Lesser Known Events of Stephen Vining | Blondie | Vol. 1

I was born in Augusta, Georgia in 1981. The address listed on my birth certificate is 612 4th St. The house was my grandmother’s and it sits on the edge of Olde Town, next to May Park. Her neighbors were the Crooke’s. They were a married couple named Blondie & Louise.  Our families lived along side one another for decades. Their house was two stories, wooden & blue. They ran a neighborhood grocery on their bottom floor & lived in the back & upstairs. It always fascinated me that their house was above their store.

My family moved out of the house on 4th Street shortly after I was born, but we remained in Augusta & returned often for holidays and summer visits. As a child, every time I went to my grandmother’s I immediately wanted to go next door and visit Blondie. At that age he had already taught me the art of a deal. He wanted to talk and I wanted candy. So I would listen & tell him about my life and then he would let me go through his glass cases of candy and pick a few things for myself. A lot of times I’d just sit outside with him on his front stoop. We’d open a glass bottle Coke and he’d let me smoke my fake bubble gum cigarettes he gave me and we’d watch the cars drive by in silence.

In 9th grade my family had to move back into the house on 4th street and Blondie became a fixture in my life. My family was struggling and my siblings were away at college, so I was left alone to entertain myself. Blondie’s wife had passed and he was also alone.  I spent a lot of time skateboarding and riding my bike downtown, but when I would come home I’d always go and talk to Blondie. I’d talk about my day and I’d listen to him ramble on about politics or rant about our neighbors. He had an ongoing feud with the neighbor’s behind us and the arguments would often end with Blondie pulling out his shotgun. He was a testy old man who let very few witness his kindness.

As kind as he was, there were times when I wouldn’t want to visit him. I was a teenager and sometimes listening to a sad old man wasn’t the most fun way to spend an afternoon. During those years I had to take the city bus home because I went to school out of district. I would get off the bus a stop early so I could walk home without him seeing me arrive. If he saw me, he would call out for me and the rest of my day would be spent conversing with him. I’ve always felt guilty for that, I felt guilty then and I feel guilty now.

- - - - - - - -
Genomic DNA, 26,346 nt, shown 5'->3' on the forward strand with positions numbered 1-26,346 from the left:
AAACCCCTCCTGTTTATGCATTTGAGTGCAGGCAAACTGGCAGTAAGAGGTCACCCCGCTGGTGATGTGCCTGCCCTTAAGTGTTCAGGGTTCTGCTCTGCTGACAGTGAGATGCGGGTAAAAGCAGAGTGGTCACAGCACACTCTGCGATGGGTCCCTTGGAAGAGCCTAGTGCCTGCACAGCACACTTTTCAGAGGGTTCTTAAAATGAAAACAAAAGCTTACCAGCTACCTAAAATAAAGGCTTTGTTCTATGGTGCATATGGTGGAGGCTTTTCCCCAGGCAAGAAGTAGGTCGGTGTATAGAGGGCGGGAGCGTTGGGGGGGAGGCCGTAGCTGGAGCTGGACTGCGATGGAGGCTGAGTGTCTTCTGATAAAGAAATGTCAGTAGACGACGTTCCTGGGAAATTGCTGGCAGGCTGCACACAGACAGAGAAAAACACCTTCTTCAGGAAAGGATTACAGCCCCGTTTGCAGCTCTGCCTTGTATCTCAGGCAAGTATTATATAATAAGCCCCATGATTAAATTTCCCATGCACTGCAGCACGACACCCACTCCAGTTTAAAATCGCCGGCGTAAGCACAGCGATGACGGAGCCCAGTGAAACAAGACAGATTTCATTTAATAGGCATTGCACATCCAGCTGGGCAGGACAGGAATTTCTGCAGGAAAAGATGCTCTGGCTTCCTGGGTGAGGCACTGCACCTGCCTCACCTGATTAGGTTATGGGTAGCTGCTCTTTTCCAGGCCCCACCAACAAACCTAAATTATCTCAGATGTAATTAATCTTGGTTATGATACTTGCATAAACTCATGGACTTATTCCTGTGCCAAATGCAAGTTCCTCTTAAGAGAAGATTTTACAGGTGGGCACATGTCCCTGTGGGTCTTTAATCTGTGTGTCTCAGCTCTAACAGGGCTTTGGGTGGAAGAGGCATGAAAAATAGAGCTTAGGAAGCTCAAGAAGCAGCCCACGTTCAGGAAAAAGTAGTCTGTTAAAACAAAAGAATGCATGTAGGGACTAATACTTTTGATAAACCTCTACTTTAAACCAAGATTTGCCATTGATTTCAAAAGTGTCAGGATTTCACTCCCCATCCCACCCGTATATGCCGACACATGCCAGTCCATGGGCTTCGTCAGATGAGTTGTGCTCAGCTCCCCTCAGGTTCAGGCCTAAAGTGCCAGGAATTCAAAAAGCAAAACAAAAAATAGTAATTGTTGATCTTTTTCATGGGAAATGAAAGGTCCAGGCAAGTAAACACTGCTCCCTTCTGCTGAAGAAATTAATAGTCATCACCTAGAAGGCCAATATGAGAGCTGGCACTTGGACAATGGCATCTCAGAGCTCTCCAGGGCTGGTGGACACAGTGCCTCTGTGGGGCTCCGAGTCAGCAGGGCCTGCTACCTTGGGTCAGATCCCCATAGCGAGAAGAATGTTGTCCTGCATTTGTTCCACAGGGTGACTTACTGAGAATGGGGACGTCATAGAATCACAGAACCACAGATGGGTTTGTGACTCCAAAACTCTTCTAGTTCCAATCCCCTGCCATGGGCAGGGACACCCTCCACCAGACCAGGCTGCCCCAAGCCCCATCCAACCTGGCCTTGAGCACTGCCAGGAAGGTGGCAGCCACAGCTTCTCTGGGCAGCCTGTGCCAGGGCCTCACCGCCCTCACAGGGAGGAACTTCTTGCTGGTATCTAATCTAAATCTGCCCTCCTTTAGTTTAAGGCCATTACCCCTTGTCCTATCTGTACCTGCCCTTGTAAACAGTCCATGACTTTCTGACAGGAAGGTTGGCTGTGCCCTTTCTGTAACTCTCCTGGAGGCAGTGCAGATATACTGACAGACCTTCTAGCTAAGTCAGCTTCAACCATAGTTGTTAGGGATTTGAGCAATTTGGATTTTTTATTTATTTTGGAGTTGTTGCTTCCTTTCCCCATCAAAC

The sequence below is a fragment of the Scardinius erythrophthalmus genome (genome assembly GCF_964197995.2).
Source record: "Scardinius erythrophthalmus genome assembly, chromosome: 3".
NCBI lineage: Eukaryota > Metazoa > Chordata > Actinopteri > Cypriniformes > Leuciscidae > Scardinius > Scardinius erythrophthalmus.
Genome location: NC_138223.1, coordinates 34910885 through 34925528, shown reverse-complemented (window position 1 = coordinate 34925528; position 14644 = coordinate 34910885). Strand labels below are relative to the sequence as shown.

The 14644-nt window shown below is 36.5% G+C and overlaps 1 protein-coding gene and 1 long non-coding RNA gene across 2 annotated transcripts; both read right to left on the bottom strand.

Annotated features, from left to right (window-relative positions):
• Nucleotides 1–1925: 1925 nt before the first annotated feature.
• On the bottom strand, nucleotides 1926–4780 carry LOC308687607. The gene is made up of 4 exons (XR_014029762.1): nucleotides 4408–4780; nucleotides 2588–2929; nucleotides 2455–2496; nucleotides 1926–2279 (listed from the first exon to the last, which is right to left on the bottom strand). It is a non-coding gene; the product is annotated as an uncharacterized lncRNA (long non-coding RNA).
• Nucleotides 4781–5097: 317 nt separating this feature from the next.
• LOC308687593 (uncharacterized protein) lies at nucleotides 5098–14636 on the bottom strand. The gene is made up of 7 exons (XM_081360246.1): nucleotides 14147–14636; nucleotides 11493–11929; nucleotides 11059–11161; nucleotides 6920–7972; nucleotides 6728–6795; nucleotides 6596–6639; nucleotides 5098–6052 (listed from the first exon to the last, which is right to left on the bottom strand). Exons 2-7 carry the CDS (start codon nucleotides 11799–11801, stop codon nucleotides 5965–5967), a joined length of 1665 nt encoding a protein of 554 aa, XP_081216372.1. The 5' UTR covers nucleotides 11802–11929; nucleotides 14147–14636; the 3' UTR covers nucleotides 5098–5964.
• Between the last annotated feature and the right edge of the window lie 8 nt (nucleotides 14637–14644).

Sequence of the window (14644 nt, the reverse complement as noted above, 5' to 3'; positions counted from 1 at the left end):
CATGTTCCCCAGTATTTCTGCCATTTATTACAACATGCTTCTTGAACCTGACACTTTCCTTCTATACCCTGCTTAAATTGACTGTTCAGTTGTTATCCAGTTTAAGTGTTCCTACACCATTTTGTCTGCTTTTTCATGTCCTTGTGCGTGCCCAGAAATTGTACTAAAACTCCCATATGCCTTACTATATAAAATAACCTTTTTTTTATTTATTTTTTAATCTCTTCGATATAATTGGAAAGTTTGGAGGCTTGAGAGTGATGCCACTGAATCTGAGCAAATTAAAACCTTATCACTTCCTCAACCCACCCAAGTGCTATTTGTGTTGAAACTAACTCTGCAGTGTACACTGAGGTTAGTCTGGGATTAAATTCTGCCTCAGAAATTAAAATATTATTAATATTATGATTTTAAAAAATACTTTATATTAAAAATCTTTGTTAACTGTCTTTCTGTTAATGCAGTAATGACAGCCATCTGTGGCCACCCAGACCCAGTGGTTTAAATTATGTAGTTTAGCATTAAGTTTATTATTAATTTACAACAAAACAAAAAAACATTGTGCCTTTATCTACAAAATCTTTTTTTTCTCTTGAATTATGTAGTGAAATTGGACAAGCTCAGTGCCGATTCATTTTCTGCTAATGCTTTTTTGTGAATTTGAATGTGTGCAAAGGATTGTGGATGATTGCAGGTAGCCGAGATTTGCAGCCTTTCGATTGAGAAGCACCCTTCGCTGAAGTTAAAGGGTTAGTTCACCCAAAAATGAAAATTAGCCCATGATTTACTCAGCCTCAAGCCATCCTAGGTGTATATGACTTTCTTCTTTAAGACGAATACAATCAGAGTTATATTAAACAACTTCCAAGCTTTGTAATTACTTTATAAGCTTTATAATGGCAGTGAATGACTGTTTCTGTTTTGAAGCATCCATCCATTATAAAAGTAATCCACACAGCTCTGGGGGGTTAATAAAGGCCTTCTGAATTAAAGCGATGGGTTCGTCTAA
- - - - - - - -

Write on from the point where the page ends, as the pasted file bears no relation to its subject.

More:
My mom & I moved out and we spent a year in North Carolina. When we came back I had to move in with one of my friends, but I still visited Blondie from time to time. It killed me to think he was spending so much time alone. I knew his family was taking good care of him, but they couldn’t be there all the time. I couldn’t be there all the time. When I would go see him, he was different. He had given up. He slept with a shotgun beside his bed and he often smelled of piss. My family didn’t know about these visits.

There was one day in particular that I remember knowing it would be the last time I would see him. I was 17. I think he knew it was our final goodbye as well. We talked for about an hour and I listened to him go on about how much he loved Louise and how he was looking forward to returning to her. He missed her so much, she was largely the topic of most of our conversations. Before I left, I remember thanking him for our conversations and all the candy and I told him I would see him sooner than later. He smiled and he told me “Boy, you have such a life to live. Go live it. Stop worrying about an old man like me.”

In 2000, Blondie passed away. I was almost 19. It had been at least a year since I’d seen him and when I heard the news I wasn’t surprised. I knew the loneliness would get him. I’ve carried a heavy weight since his passing and I always regret not talking to him more. I remember his funeral. I remember not telling my girlfriend where I was going because I wasn’t ready to be that vulnerable. Blondie touches a special place in my heart. At an early age he taught me what it meant to really listen to people, to really give people your time and love.

I’m 36 now. I still think about Blondie fairly frequently. Every time I go back home to Augusta, I visit his and my grandmother’s graves. I also drive by our old street. It’s a pilgrimage of sorts. I pay my respect to my elders and I let them know they are fond in my memory. I will carry them forever and Augusta will always be my home where Blondie taught me what it meant to be a man.

 

 

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